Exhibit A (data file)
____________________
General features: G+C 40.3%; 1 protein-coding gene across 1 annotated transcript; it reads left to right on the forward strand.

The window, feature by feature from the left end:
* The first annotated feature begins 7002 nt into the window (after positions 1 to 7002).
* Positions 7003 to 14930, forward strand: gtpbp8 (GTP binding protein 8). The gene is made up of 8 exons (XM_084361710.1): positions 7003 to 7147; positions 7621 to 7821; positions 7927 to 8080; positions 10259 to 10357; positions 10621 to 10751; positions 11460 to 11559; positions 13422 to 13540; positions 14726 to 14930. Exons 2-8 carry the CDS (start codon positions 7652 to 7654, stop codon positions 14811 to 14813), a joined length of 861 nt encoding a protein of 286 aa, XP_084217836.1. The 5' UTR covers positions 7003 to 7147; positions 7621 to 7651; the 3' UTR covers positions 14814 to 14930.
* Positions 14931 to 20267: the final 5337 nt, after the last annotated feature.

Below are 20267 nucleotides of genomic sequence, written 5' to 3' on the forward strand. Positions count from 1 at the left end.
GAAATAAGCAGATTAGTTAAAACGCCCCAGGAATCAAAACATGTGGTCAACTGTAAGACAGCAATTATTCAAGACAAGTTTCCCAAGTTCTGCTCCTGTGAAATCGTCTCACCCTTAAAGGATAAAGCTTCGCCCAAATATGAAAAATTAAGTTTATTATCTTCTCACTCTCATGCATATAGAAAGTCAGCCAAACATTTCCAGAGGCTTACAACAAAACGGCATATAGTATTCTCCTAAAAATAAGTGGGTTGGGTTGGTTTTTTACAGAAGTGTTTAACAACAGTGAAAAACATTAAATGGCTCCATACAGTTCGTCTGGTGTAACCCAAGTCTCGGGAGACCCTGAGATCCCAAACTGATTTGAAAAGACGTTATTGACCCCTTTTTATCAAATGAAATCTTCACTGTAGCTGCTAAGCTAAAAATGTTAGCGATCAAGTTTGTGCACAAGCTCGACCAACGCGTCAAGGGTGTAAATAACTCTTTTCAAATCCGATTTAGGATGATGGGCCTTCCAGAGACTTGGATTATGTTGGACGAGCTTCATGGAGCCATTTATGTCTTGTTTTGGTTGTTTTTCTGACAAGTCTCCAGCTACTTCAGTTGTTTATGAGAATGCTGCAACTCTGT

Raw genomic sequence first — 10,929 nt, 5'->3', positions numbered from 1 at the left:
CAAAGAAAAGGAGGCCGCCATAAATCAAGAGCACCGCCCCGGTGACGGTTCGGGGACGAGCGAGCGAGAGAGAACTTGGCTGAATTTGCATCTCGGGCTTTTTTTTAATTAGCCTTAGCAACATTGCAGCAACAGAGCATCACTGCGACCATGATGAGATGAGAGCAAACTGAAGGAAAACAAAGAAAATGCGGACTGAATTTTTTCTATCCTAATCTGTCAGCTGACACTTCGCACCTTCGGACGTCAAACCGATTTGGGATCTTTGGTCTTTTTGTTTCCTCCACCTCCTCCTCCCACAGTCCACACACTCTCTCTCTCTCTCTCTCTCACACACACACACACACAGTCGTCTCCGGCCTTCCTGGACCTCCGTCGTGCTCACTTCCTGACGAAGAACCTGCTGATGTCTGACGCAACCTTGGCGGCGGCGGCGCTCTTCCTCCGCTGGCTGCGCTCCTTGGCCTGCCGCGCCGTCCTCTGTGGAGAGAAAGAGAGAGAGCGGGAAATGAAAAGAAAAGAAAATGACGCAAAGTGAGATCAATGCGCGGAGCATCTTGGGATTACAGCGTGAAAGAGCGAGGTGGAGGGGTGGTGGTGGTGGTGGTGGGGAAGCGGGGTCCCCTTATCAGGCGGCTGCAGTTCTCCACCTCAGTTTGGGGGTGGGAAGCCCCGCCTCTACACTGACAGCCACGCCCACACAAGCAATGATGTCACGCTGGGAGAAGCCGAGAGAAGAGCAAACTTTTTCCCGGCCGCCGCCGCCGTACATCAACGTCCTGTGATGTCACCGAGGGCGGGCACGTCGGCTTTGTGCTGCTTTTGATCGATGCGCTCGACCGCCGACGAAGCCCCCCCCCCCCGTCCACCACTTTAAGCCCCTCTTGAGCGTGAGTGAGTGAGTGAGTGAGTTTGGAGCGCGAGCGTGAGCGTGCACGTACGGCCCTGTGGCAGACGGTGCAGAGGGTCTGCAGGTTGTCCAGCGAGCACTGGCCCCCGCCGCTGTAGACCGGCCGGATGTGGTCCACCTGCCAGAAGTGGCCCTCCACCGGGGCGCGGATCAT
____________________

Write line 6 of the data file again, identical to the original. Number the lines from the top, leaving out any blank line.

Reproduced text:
Below are 20267 nucleotides of genomic sequence, written 5' to 3' on the forward strand. Positions count from 1 at the left end.